There’s a frustrating but worthwhile read over at sf.streetsblog on the city’s decision to close down part of the Latham Sqaure pilot in downtown Oakland. The pilot was meant to last for six months and is being partly shelved after just six weeks. This is another sad example of bad use of data, closed decision making and poor engagement in our city.
Problem # 1:
Planning Director Rachel Flynn, when asked for data on Latham Square’s use, said, “We don’t know how to measure pedestrian and bicycle activity.”
This is 2013 and with the powers of Google at our fingertips (yes, despite the clunky computers in city hall they still can get on to the internets). There are two stupidly simple options should this have been something our city staff actually wanted to do- to understand the problem or the situation. We could have worked with local hackers to build simple, cheap sensors using Raspberry Pi devices and off the shelf sensors- read how here. Or we could have simply paid for a small pilot using the super clever MotionLoft system built in SF that is aimed at helping retail businesses understand pedestrian flow and patterns.
No data is not a situation that is acceptable in this century. No data simply suggests we don’t care enough to gather it. It says that facts are not really what matter, it’s all about perception and personal opinion. No data cannot be adequately challenged or debated. Data are not everything, but no data are dangerous.
When you hear an official say something like “we were kind of hearing the same thing over and over” you should be skeptical. Especially when you have people representing significantly sized local organizations stating that they have heard almost nothing but differing opinions to those proffered by city staff. This problem breaks down into two sub-issues. Firstly, the type of engagement common in our planning dept and the city in general- a couple of town hall meetings which tend to attract squeaky wheels who are in opposition to most projects and are only scheduled to suit a small percentage of the community. In person alone is not a sufficient form of engagement given how digital our community largely is. Secondly, there is little opportunity to really test this statement- the meetings don’t have nicely recorded videos to replay the conversations and oppositions and the city is not maintaining an online discussion on the pros and cons of this project. We have no record of these complaints within easy reach.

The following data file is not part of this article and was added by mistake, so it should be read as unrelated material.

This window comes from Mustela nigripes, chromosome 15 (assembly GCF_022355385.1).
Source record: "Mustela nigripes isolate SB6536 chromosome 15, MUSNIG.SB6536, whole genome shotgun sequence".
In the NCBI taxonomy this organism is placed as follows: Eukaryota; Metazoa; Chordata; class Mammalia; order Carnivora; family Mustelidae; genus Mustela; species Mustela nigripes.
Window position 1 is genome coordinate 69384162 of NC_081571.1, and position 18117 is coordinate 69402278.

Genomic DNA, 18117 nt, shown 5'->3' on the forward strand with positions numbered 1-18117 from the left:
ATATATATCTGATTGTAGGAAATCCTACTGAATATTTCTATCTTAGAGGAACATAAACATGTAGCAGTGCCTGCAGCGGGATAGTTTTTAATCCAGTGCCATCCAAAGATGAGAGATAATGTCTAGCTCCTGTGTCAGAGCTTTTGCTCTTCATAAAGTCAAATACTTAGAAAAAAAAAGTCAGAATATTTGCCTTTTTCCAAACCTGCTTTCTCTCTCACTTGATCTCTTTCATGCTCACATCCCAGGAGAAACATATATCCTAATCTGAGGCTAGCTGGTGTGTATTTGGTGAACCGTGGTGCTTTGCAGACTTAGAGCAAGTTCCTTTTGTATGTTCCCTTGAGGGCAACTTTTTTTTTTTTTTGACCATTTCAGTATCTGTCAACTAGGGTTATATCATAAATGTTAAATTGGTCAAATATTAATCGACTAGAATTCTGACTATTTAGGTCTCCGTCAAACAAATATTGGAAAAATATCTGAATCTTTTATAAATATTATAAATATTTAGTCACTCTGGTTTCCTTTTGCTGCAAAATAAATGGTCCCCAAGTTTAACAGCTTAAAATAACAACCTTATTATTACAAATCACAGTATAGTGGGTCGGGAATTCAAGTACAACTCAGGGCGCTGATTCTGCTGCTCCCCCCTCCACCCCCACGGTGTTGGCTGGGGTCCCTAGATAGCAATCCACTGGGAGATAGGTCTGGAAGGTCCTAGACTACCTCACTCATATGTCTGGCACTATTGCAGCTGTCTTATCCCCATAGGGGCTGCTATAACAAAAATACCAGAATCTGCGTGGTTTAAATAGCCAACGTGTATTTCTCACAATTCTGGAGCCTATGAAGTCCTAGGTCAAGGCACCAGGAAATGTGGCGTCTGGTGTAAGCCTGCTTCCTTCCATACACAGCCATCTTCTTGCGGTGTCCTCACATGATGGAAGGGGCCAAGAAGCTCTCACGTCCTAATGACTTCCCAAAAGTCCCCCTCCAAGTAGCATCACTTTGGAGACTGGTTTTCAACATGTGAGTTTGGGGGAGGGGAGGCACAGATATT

It’s disappointing that in a city that desperately lacks any innovation or experimentation, we cancel one of the few creative place based projects so fast. When the rationale to end the project is that it was "prompted by negative feedback… What we’ve heard from property owners and businesses is they need that access” for cars, it’s hard not to wonder if that is the best approach to civic decision making.
Almost no project or idea in Oakland goes without its critics- if we shut down every experiment to improve our city with no data to objectively measure the impact and if we continue to fail to leverage online communities for ideation and constructive feedback, we are doomed to remain a city under-invested in itself and its future.
If you love the current (well, former) plaza, you can sign the WOBO petition.